State Briefs


Honolulu city council to vote on new $1M tax class

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HONOLULU (AP) — The Honolulu City Council is planning to vote on whether to establish a new tax class for homeowners with properties worth $1 million or more.

The new class would allow the city to tax the parcels at higher rates, the Honolulu Star-Advertiser reported Wednesday (http://bit.ly/1aCQVVU ).

Council Budget Committee Chairwoman Ann Kobayashi said the $1 million threshold likely removes concerns about landlords passing on higher taxes to tenants because the tenants more likely live in cheaper properties.

“We didn’t want their rents to increase,” Kobayashi said.

Mayor Kirk Caldwell has said he supports the bill.

The president of the Tax Foundation of Hawaii gave written testimony questioning whether it’s fair to tax more expensive properties at higher rates.

“The kind and amount of demand for city services is or will be the same,” Lowell Kalapa said.

Kalapa said the bill could discourage developers from building homes that expensive, and profits from expensive properties are sometimes used to subsidize development of affordable housing units.

The council also plans to vote on a bill repealing many exemptions for homeowners ages 65 and older.

Supporters of the repeal say Honolulu already has rules for homeowners with less than $50,000 in income to pay no more than 4 percent of their income toward property taxes. Homeowners older than age 75 are required to pay no more than 3 percent.

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Information from: Honolulu Star-Advertiser, http://www.staradvertiser.com

Hawaii man gets life for murdering Pa. professor

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HONOLULU (AP) — A Hawaii man convicted of killing a visiting University of Pittsburgh professor in 1996 was sentenced on Wednesday to life in prison with the possibility of parole.

Circuit Judge Richard Perkins gave Jason Lee McCormick the mandatory sentence for second-degree murder.

The 40-year-old McCormick was convicted in June of killing Robert Henderson, a 51-year-old guest lecturer at the University of Hawaii.

Prosecutors say Henderson was strangled. His nude, decomposed body was found in his Waikiki condo five days after he was last seen leaving campus.

McCormick had a stipulated facts trial, where lawyers on both sides allowed Perkins to make a decision based on police reports, mental health evaluations and McCormick’s statements.

The case was unsolved until 2008 when McCormick confessed while being treated at a psychiatric facility. McCormick’s lawyer Michael Green has said McCormick later went to police and confessed again. He was not charged with second-degree murder until two years later.

During closing arguments, Green said McCormick was drunk and went into a rage because he was sexually abused as a child and believed Henderson made sexual advances toward him.

A message scrawled on Henderson’s body accused him of molesting children, which Henderson’s brother said was meant to divert attention. Police said there was no evidence to back up the child molestation claim.

Waianae trucking company owner cited once before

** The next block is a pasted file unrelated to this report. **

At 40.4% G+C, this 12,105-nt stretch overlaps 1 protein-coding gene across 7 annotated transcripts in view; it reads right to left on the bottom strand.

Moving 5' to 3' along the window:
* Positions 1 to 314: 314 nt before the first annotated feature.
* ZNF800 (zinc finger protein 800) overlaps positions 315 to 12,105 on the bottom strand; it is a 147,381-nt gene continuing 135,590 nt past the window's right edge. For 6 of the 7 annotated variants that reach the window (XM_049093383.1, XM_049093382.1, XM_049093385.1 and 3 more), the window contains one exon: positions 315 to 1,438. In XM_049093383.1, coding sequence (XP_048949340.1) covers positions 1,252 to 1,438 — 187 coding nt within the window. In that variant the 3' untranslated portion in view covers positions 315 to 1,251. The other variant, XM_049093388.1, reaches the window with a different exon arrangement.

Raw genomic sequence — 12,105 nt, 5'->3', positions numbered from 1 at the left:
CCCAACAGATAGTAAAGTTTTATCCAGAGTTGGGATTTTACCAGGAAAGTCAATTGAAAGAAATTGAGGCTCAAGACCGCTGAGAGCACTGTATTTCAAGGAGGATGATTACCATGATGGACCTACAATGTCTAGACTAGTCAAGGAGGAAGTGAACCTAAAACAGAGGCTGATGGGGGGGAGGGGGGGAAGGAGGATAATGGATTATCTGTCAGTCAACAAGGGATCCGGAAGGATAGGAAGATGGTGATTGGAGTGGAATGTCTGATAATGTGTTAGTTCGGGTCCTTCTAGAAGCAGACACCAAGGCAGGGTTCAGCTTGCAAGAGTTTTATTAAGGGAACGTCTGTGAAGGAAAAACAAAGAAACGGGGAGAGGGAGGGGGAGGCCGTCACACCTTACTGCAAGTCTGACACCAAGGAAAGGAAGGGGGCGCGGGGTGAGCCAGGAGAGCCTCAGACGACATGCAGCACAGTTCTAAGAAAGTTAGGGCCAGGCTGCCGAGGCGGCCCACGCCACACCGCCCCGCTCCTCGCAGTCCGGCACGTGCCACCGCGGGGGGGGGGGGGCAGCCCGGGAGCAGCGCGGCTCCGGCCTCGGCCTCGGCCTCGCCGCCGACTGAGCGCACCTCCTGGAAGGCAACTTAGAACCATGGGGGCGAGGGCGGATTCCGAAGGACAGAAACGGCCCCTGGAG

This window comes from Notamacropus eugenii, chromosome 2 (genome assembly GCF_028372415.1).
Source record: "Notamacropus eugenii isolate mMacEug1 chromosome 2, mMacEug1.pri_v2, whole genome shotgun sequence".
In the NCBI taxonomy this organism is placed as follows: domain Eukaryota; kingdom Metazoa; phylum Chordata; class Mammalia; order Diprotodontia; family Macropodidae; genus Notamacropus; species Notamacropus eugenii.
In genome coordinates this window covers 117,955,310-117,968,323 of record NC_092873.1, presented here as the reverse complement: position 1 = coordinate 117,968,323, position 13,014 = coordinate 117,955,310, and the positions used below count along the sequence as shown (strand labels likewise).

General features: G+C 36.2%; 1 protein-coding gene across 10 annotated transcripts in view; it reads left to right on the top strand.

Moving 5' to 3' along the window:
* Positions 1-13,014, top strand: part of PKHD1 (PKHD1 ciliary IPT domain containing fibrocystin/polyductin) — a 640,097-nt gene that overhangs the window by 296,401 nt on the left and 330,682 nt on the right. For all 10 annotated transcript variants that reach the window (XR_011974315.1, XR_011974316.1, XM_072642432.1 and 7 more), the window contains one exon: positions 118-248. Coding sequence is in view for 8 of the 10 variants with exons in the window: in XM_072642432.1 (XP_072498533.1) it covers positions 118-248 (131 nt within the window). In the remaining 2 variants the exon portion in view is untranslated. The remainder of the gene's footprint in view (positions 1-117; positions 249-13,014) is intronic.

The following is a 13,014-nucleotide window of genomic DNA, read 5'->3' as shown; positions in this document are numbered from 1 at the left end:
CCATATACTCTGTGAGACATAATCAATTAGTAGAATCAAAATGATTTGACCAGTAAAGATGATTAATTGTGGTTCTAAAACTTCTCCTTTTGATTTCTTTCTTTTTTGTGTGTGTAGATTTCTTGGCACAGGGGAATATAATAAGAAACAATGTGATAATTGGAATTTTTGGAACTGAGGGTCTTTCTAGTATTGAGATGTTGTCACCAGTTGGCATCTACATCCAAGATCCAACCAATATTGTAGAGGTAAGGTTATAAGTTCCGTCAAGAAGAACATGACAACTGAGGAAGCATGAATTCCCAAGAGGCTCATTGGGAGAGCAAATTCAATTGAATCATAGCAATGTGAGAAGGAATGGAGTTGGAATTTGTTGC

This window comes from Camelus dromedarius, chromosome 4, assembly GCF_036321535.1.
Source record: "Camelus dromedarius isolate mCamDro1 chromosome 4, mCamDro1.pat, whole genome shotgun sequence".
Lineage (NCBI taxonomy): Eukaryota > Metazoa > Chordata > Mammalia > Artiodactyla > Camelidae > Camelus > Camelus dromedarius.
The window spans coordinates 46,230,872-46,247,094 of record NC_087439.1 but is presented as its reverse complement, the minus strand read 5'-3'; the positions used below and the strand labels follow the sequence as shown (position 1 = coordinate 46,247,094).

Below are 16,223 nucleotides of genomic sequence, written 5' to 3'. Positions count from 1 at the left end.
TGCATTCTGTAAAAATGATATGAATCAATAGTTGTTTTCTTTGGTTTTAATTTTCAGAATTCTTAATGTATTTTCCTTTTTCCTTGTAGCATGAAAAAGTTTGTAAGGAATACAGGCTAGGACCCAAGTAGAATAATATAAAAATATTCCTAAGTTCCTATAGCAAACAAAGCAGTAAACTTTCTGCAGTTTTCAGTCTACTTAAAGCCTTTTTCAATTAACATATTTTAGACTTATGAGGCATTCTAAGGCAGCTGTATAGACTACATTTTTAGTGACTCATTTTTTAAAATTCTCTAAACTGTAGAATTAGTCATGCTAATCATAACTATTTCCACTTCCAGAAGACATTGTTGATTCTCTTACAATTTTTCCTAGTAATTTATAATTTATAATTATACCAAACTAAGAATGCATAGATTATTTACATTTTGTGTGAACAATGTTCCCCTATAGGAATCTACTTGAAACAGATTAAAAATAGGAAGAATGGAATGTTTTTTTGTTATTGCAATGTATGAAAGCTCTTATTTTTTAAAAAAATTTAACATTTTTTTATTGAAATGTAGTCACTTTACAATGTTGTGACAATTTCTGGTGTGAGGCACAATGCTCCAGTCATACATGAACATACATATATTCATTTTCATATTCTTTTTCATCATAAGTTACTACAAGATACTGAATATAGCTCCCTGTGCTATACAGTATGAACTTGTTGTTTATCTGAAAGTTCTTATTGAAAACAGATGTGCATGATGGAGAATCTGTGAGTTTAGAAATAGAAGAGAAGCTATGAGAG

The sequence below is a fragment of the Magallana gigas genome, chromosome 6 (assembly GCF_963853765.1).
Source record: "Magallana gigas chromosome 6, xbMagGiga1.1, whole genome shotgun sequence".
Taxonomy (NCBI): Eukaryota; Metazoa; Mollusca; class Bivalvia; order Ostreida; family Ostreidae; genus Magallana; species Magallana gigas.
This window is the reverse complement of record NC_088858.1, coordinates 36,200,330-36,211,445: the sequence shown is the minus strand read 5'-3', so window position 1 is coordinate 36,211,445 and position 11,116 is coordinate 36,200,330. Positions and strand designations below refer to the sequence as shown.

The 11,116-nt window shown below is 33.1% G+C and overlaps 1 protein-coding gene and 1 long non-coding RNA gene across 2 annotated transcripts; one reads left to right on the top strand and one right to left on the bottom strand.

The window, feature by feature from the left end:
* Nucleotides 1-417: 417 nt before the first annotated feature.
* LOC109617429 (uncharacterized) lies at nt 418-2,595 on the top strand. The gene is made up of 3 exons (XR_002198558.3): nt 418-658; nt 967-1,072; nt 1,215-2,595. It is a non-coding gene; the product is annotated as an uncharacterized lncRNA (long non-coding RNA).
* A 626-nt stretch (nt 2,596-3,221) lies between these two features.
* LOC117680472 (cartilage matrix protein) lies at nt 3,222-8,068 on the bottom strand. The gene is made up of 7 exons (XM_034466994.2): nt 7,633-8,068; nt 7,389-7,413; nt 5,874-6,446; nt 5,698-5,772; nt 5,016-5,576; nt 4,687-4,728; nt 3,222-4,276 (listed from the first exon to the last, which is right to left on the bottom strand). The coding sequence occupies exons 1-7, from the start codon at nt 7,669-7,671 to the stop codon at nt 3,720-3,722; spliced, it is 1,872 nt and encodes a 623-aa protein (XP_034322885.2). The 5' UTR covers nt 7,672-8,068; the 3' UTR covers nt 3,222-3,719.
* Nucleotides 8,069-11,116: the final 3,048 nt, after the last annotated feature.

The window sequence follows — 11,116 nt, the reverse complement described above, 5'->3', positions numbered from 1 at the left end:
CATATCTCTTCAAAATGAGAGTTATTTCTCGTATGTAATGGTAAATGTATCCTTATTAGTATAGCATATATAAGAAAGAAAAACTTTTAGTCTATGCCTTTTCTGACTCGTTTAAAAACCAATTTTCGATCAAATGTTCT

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HONOLULU (AP) — A trucking company owner under fire for hauling material dredged from a Hawaii Kai marina to a private Waianae property has been cited by the city once before.

The city’s planning and permitting department cited Sandra Silva for operating a trucking business on the Waianae property in 2009.

Silva removed trucks, trailers, containers, heavy equipment and other materials and supplies from the property to comply with the order, City Planning Director George Atta told the Honolulu Star-Advertiser (http://bit.ly/15kEB8u ) in a statement. The city didn’t fine Silva.

On Friday, the city ordered Silva to stop disposing of the dredged Hawaii Kai material on her Waianae property until she can obtain a permit. The order calls for daily fines of $150 if a grading permit is not secured by Oct. 7.

Silva, owner of SER Silva Equipment, couldn’t be reached for comment.

Honolulu City Councilwoman Kymberly Pine has urged Atta to deny future permit applications to dump sludge from the marina anywhere along the leeward coast.

Atta said the department?hadn’t received a request from the company for a permit as of Tuesday afternoon.

All grading permits, he said, must be approved if the applicant follows best management practices, including stabilizing the site and protecting abutting properties, for the material being used. He said the department will take additional steps to ensure public health and safety.

Atta said his agency will also look into Pine’s complaints that industrial work is being done on land zoned for agricultural use.

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Information from: Honolulu Star-Advertiser, http://www.staradvertiser.com

Kauai Marathon disqualifies prominent runner

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LIHUE, Hawaii (AP) — A prominent marathon racer has been disqualified from the Kauai Marathon because his starting time was not electronically recorded.

The Garden Island (http://bit.ly/15jYVXG) reports Dean Karnazes was late to the starting line for the Sept. 1 marathon. An electronic mat that records times through a chip carried by runners had been removed when he began to run.

Karnazes was a host of the marathon. He’s known for his running exploit of 50 marathons in 50 states in 50 days and he has written three books on running.

He completed the Kauai Marathon in 3 hours, 30 minutes, and won his age group.

He says he’s OK with being disqualified.

He says a road closure kept him from starting on time but that it’s his own fault.

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Information from: The Garden Island, http://thegardenisland.com/